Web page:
10 Steps to Remedy Metallic Mayhem

It’s beautiful, dazzling, and a bitch to work with.  Why? Why is something so beautiful so much hassle?  If you are anything like me, you bought some pretty, shiny metallic thread of unknown brand, unknown quality, and you have no earthly idea what the heck it is made of.  You haven’t bothered to read up on the hows, the whys, or the whens of METALLICS.

By now most of you have already encountered the Oh Shit.  If you haven’t, then check out the trusted links page for a link to a page that might fill you in on how to avoid these problems.

There are two Oh Shit scenarios but multiple causes for your headaches.  Before we get started I’m going to give you a list of things you should check before you continue.  This is mostly to ensure that you are in a good starting point and that you aren’t fighting your machine.

Step #1: Is your machine clean?   Have you dusted and oiled your machine in the past six weeks?  Do so now.  Metallic thread is a special occasion and a clean embroidery machine is one less problem to worry about.

Step #2: What kind of bobbin thread are you using?  In my experience, do not use metallic thread in your bobbin.  Metallic thread in the bobbin will add unnecessary thickness to your design and will add an additional breaking point that will trip you up.  I recommend using a standard polyester or nylon bobbin thread of either black or white (whichever matches your fabric best).  Most machine embroidery thread is rayon because the rayon takes the vibrant colors that we love so much, but isn’t as strong as polyester or nylon.  That is why the rayon thread is bulkier and breaks more often.

Step #3: The needle.  Metallic thread needs a metallic embroidery needle.  Here is a link to Amazon to order some 🙂  Metallic needles are specifically designed to work with metallic thread, not fabric.  The eye hole is larger, has rounded edges, and is less likely to break the thread.  A new, clean needle is always your best bet.  If you are having a needle breaking issue, that is a whole different ball game.  Check back and I’ll try to have something up soon on the hows & whys of needle breaking.

Step #4: If you haven’t already, re-thread your machine.  It is annoying but more problems have been resolved by re-threading than any other solution.  This is the unplug/plugin equivalent for an embroidery machine.

Step #5: Drop your stitching speed.  Metallic thread is delicate, the faster you ask your machine to move, the more friction is on the thread and the more likely you will hit either oh shit #1 or #2.

If you think that thread tension has something to do with your problem, then you are probably right.  Thread tension is the #1 problem I have had with metallic thread.  I will go into this in more detail at the end of this post because you can write a book on the intricacy of thread tension.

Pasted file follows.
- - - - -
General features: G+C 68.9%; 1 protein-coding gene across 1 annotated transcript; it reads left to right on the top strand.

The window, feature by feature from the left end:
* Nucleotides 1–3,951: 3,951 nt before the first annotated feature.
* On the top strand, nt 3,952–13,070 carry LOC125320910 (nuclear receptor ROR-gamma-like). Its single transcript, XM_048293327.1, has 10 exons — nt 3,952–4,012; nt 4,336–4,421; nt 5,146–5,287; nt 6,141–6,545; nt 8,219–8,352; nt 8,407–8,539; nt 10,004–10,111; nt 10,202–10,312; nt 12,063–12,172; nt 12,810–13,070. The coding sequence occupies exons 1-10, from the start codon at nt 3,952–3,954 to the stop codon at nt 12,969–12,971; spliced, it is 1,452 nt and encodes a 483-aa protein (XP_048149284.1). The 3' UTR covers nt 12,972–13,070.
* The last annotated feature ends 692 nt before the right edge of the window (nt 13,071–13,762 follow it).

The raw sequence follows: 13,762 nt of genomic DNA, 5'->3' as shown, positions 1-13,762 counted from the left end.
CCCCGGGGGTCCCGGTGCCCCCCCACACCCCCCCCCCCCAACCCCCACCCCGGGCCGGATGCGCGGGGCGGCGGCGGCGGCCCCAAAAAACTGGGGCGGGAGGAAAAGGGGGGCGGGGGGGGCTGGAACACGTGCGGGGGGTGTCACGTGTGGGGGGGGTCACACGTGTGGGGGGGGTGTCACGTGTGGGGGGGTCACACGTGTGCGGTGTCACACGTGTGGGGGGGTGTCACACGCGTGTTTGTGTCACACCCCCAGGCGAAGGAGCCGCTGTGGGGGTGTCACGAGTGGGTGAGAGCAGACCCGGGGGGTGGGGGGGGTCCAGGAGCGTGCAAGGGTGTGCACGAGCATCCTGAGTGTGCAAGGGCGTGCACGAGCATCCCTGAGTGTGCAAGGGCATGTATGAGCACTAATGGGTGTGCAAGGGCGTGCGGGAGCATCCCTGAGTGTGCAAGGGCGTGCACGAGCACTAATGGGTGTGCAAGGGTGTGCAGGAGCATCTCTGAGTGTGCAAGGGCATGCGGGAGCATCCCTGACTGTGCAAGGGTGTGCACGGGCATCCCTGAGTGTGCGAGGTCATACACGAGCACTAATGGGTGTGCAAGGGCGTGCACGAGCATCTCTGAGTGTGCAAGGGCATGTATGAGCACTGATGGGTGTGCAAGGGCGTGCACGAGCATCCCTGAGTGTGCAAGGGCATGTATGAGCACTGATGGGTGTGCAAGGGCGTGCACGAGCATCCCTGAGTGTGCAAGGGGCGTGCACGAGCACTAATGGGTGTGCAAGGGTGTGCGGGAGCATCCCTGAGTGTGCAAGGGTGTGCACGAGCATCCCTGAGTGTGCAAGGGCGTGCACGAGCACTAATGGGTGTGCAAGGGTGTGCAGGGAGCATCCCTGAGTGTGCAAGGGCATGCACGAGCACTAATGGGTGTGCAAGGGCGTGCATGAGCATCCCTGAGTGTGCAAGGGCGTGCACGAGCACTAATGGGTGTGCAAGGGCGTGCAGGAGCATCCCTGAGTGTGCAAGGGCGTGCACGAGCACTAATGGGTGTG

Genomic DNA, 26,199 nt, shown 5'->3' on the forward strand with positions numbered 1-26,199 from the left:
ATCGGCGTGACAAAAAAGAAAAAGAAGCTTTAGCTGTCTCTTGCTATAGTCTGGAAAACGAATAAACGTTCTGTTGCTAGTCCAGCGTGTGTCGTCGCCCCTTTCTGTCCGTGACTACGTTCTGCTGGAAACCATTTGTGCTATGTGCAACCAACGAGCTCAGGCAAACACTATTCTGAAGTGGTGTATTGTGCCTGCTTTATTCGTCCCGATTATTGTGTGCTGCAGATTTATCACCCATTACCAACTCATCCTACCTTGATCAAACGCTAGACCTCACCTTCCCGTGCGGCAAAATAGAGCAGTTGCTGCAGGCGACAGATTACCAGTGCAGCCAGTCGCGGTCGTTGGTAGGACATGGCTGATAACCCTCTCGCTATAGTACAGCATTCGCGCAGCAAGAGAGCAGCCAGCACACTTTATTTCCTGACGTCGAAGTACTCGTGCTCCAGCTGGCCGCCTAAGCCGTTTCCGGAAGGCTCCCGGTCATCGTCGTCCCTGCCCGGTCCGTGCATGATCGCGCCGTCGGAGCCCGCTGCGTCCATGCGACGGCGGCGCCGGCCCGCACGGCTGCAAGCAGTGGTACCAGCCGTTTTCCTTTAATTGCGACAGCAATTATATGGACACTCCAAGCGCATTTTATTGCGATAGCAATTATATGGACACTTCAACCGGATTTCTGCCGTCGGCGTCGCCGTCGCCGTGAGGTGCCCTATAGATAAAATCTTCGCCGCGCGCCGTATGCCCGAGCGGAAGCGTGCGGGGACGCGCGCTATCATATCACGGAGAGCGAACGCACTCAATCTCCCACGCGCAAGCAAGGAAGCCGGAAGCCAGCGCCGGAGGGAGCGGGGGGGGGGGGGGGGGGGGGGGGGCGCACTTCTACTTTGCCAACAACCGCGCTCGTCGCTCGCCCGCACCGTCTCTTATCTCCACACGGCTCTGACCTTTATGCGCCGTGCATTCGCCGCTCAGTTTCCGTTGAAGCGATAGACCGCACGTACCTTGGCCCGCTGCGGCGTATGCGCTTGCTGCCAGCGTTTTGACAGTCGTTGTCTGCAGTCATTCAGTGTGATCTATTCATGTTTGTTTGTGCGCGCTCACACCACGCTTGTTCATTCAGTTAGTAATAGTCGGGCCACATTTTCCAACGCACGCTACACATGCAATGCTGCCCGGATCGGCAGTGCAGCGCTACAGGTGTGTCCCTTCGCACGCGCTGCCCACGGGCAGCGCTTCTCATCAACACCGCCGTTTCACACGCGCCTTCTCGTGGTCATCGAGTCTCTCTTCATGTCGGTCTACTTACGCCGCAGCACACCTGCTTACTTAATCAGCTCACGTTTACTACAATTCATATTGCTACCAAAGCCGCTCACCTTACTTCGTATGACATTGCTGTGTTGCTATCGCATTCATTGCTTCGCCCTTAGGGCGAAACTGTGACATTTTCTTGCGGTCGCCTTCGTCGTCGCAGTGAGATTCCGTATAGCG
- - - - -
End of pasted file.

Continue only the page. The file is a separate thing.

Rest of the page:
Oh Shit #1:

The constant and eternal agony of breaking thread.  If your thread is breaking more than once an hour then you have a thread breaking issue.

What could be causing this issue?

~ Wrong or old needle, hopefully by now you have checked this.

~ Thread Tension (see the end of the post)

~ How your thread is rolling off the spool.  (wait–really?!)

How is your thread rolling off of the spool?  For any thread breaking issue which isn’t tension or needle related, either the spool isn’t rotating smoothly (which is causing the thread to tangle around the spool and break) or the spool isn’t spinning and the thread is developing a twist.

I have invested in do-dads and dongles to try to get a spool to roll smoothly and evenly without the jerky spasmodic movements which lead to the thread tangling and locking up around the spool.  I’ve tried the Pinterest methods (the foam pea-nut, the thread webbing, etc); most of these methods have had limited success but none of them resolved the issue until I bought a basic stand up spool stand (Check it out here).

This wonderful stand stopped the tangles but of course started a second issue.  As the thread unwound from my now stable spool the spiral from the spool began to build up in the thread.  Some day I will write something about thread breaking and point out how this affects all thread, but today will focus on how this is especially bad for metallic thread.  When metallic thread twists, it crimps.  This weakens the thread and if the twist gets into the tensioner or into the needle, the thread will snare and break.

The Solution:

I wish there was just one.  The resolution would be a spool that released the thread at exactly the same speed as the machine used it.  As this does not exist, I have some rules I follow.  And if any of you know where to find such a device please let me know.

~ Rule #1: Slow down.  I never put my machine over half speed, with metallics I go to quarter speed.

~ Rule #2: Get a good spool stand.  If you are working with a cone, keep it vertical.  If you are working with a spool, have a horizontal spool feeder and do not go over the top of the spool.  I’ve tried The Thread Director Specialty Thread Spool Pin Adapter but I didn’t have any success because either the caps were loose enough that thread was able to go over the cap of the spool or the caps were on so tight that the spool couldn’t spin freely and the thread broke.  I’ve mostly used cones since that debacle.

~ Rule #3: Nothing is as accurate as your finger tips.  If all else fails, I use my fingers to maintain even and constant tension on the thread through the whole layer.  Sometimes I don’t have to, but if I am doing anything with a satin stitch I will hold the thread and tension the thread before it hits the tensioner.

~Rule #4: If you see a twist forming, hold the thread at the spool/cone and wait until the twist is fully gone before allowing more thread to leave the spool.  If the thread coming off the spool = the thread entering the machine, there will be no twists.

Oh Shit #2:

The Snare….  We have all seen it, the snare between the bobbin and the fabric.  That hellish place where the hoop won’t move and you can’t see under your fabric but you know.